An elevator pitch, sometimes called an elevator speech, is a short summary used to concisely describe what you do. It’s referred to as an elevator pitch because it’s based on the idea that you should be able to deliver it in the time it takes to ride an elevator. Most elevator pitches are between 30 and 60 seconds long.
The elevator pitch is a marketing concept that’s been around forever.
However, I believe the time has come to ditch the elevator pitch.
While I can appreciate the idea behind the elevator pitch, in my experience the actual execution is usually less than effective. Entrepreneurs often work very hard to craft the perfect 30-second sound bite. They strive to sum up everything they do in a sentence or two. Then they memorize it and go out into the world to deliver it.
The other day a client told me that when she introduced herself at a networking meeting, her introduction felt bland and boring, to her. When she shared her introduction with me, I could see why. It was a marketing copy sound bite. It wasn’t authentic. Her passion didn’t shine through. The words weren’t words she would normally use in conversation. It was too crafted.
That’s why I don’t believe in elevator pitches.
Yes, you absolutely need to be able to clearly and concisely articulate what you do. But you don’t need a memorized sound bite. You need to know exactly why you’re in business and who you’re here to help. You need to have a strong point-of-view. When you’re crystal clear about these things, the right words will come out whenever someone asks, “So what do you do?”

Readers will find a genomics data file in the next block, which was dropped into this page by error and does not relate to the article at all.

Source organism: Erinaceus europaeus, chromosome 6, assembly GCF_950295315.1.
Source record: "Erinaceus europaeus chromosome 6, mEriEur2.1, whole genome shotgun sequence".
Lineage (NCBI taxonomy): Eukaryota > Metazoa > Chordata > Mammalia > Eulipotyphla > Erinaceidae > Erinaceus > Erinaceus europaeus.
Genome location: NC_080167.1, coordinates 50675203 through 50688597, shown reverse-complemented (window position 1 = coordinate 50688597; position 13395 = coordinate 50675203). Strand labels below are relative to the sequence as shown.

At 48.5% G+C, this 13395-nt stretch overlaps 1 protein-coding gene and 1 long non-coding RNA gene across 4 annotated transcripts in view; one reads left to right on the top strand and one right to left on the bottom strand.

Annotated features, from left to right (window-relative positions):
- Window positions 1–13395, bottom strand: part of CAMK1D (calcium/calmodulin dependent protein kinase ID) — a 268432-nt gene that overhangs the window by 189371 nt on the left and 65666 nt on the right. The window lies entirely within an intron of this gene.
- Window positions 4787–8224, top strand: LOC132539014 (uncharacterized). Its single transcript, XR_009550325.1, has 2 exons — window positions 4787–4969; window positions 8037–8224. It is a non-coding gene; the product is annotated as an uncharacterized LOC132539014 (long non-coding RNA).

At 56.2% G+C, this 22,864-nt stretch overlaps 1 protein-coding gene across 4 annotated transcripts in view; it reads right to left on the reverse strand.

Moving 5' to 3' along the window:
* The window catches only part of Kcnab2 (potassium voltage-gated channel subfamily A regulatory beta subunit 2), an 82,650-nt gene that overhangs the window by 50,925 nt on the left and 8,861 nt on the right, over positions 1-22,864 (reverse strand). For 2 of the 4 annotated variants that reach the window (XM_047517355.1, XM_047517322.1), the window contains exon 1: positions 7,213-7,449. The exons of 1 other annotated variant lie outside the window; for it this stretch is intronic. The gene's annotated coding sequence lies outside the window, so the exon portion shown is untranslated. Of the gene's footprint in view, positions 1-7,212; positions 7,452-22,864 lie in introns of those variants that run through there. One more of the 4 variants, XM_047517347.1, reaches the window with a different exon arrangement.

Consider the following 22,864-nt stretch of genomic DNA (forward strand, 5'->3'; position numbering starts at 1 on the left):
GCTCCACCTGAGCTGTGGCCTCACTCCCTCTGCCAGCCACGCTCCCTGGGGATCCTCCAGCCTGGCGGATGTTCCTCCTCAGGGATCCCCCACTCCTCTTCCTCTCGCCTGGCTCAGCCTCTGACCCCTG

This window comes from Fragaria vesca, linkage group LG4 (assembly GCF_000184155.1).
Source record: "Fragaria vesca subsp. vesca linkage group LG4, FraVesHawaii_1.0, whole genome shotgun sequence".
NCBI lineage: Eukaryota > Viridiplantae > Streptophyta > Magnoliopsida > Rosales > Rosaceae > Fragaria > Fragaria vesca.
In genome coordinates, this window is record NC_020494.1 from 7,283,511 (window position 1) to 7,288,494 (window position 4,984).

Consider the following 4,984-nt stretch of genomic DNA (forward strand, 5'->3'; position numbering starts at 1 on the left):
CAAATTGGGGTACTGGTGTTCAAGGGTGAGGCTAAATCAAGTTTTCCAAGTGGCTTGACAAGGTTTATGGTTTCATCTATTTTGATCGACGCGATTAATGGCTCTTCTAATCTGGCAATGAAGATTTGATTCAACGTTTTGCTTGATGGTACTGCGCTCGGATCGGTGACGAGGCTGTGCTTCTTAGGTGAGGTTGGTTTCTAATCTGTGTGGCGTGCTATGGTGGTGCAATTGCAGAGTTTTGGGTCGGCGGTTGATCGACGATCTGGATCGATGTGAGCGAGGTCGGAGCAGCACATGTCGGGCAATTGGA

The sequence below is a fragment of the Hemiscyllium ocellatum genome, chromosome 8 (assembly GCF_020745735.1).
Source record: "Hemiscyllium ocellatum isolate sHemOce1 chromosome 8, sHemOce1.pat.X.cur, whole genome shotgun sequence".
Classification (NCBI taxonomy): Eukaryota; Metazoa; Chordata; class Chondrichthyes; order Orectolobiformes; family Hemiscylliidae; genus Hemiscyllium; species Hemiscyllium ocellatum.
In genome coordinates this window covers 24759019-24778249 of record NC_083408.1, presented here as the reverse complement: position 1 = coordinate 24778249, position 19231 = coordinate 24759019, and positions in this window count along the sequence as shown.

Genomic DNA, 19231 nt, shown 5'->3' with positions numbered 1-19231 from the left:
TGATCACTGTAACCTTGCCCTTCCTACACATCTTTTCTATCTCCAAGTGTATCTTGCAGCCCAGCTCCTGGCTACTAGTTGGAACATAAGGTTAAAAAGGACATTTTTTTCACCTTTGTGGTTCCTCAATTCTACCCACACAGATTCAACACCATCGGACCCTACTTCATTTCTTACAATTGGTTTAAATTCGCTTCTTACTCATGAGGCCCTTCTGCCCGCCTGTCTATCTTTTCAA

You won’t have to worry about whether you’ve memorized your response. You won’t be nervous about delivering it accurately. Both of which put you 100% in your head and result in that bland, boring, dispassionate answer.
When you know who you are and what you do, the answer is easy.
It flows off your tongue. Yes, the words may be different every time, but the core idea is the same.
So ditch the pitch. Instead, spend some time getting clear on who you are and what you do. Identify your unique point-of-view. Embrace it. Then go out and spread the word, from your heart.